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Homeschooling: By The Numbers infographic

Homeschooling: By The Numbers is a good infographic from the DegreeSearch.org blog.  Simple statistics with a very clean design, but varied use of data visualization styles (bars, scales, pies).

Homeschooled students generally achieve higher SAT scores in reading, math and writing; as well as, ranking in the 80th percentile for math, science, social studies, language and reading. This may be due to the higher level of education of fathers and mothers that stay home to teach their children. Most have some college, an associates degree, or a bachelors degree.

Found on the Daily Viz from Visual Loop

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Reader Comments (6)

I've ever seen a better visualization of the phrase "There are lies, there are damn lies and there's statistics"
September 28, 2010 | Unregistered CommenterYoav
That infograph looks interesting, but I find some representations weird.

I won't really talk about the pie chart for the education level of parents, with which I have to jump from 1 pie to the other to figure out if the ranking is different ...

No, what bugs me most is the number of children per homeschooled families. 3 children and 4-6 children homes have about the same value (26 vs 25.9%), but since they are represented by the number of children one would first think the there are more homeschooled large families than smaller families ...
September 28, 2010 | Unregistered CommenterJulien
In addition to the possible (i'd say likely) influence of parental education on homeschooled students' success, we should also consider the socioeconomic class privilege that enables one parent to stay home instead of earning a second income. Mitchell Stevens' Kingdom of Children goes into the various demographic differences among homeschooling families and those who sent their children to private, parochial, and public schools.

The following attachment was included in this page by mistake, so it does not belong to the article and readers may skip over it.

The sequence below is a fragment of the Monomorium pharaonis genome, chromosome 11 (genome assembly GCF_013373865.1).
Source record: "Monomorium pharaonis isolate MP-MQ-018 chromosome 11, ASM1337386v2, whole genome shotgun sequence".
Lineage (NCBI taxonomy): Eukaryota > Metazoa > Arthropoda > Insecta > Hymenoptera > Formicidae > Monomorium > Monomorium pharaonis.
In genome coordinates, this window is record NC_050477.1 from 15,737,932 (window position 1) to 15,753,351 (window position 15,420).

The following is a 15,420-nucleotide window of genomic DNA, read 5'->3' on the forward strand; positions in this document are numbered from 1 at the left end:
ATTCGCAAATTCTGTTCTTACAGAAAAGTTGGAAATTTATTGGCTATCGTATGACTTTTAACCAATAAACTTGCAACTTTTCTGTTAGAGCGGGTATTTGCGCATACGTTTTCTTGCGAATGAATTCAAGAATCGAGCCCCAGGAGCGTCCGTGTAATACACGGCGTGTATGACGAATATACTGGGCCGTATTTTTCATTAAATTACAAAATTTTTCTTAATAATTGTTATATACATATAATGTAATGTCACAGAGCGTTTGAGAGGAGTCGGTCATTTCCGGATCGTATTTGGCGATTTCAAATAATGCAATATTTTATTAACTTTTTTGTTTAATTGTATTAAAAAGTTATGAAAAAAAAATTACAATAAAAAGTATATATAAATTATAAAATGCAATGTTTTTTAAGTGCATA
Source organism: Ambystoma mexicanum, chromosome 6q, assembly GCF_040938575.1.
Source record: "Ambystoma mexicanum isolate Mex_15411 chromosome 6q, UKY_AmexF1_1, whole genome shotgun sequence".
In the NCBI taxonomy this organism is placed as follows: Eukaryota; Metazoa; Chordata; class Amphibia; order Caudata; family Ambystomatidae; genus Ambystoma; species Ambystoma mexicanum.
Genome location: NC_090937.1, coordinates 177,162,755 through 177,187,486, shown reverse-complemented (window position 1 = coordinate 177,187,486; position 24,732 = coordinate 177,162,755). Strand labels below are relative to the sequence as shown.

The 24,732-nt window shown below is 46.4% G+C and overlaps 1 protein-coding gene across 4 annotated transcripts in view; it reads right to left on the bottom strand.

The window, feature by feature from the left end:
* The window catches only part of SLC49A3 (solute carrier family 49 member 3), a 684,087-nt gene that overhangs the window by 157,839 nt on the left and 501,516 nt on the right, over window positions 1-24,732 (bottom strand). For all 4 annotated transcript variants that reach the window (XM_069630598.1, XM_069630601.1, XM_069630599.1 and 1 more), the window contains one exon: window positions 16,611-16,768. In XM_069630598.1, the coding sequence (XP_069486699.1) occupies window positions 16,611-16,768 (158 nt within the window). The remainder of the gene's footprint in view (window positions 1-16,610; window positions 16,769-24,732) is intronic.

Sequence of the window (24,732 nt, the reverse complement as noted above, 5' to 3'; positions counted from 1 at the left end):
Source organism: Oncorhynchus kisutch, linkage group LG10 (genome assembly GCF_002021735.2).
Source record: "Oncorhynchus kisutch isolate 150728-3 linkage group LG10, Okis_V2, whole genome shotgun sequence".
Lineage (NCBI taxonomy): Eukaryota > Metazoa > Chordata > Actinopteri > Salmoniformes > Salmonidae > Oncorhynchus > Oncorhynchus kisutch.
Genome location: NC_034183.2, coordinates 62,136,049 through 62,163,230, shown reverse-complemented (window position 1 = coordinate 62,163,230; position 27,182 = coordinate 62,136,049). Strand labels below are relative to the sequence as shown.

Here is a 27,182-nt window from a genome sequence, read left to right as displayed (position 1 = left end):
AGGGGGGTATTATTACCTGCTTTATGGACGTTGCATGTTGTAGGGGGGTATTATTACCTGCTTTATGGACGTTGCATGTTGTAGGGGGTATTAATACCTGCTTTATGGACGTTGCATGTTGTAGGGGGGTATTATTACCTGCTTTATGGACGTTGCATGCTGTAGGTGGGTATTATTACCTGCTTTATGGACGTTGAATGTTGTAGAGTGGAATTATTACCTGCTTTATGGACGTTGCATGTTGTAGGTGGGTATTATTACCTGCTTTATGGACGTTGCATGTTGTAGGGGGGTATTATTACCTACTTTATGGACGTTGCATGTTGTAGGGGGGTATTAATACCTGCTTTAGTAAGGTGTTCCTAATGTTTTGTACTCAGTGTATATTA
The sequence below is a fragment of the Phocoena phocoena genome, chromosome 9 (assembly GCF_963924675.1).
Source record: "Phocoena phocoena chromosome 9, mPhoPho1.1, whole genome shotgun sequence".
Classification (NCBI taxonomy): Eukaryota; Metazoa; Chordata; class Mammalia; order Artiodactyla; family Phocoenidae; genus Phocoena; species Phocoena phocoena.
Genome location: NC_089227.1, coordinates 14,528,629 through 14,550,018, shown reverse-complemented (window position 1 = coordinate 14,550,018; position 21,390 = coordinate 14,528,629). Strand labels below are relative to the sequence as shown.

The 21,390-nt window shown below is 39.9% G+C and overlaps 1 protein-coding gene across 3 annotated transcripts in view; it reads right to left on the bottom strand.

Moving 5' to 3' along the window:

Bottom line: this infographic is interesting but ultimately fails to control sufficiently for some very relevant variables.
September 30, 2010 | Unregistered CommenterSarah
There should be a measure of social skills applied to the various schooling environments. I find its often the case that home schooled children grow up to be ill-prepared for social situations as compared to their more traditionally schooled counterparts. Book smarts are not the gold standard.
October 1, 2010 | Unregistered CommenterJohnny
Johnny, how many homeschoolers do you personally know to state that you "often" find the children Ill prepared socially?

"So, what about socialization?" is the oldest question in the book.
Perhaps these kids will have less emotional scarring than their schooled counterparts, but how can you measure that?

And Sarah, I think many families that choose to homeschool believe in having one parent stay at home, regardless of income. They find a way to make it work. Where honeschooling is less of a privledge and more of a practice.
I will def look at Stevens' writing!
October 7, 2010 | Unregistered CommenterLisa
I know surprisingly many actually. A few in high school, who until then, were home schooled, numerous in the Marines, and a bunch since (who were slightly less socially awkward thanks to some college). Not to mention my sister's two oldest before she realized the mistake and moved them to public school. Most of these people were very socially awkward and often did not realize it. It's certainly possible that non-school social interaction that isn't supervised can provide the same opportunity for self education. I just don't find it to be common.
October 13, 2010 | Unregistered CommenterJohnny
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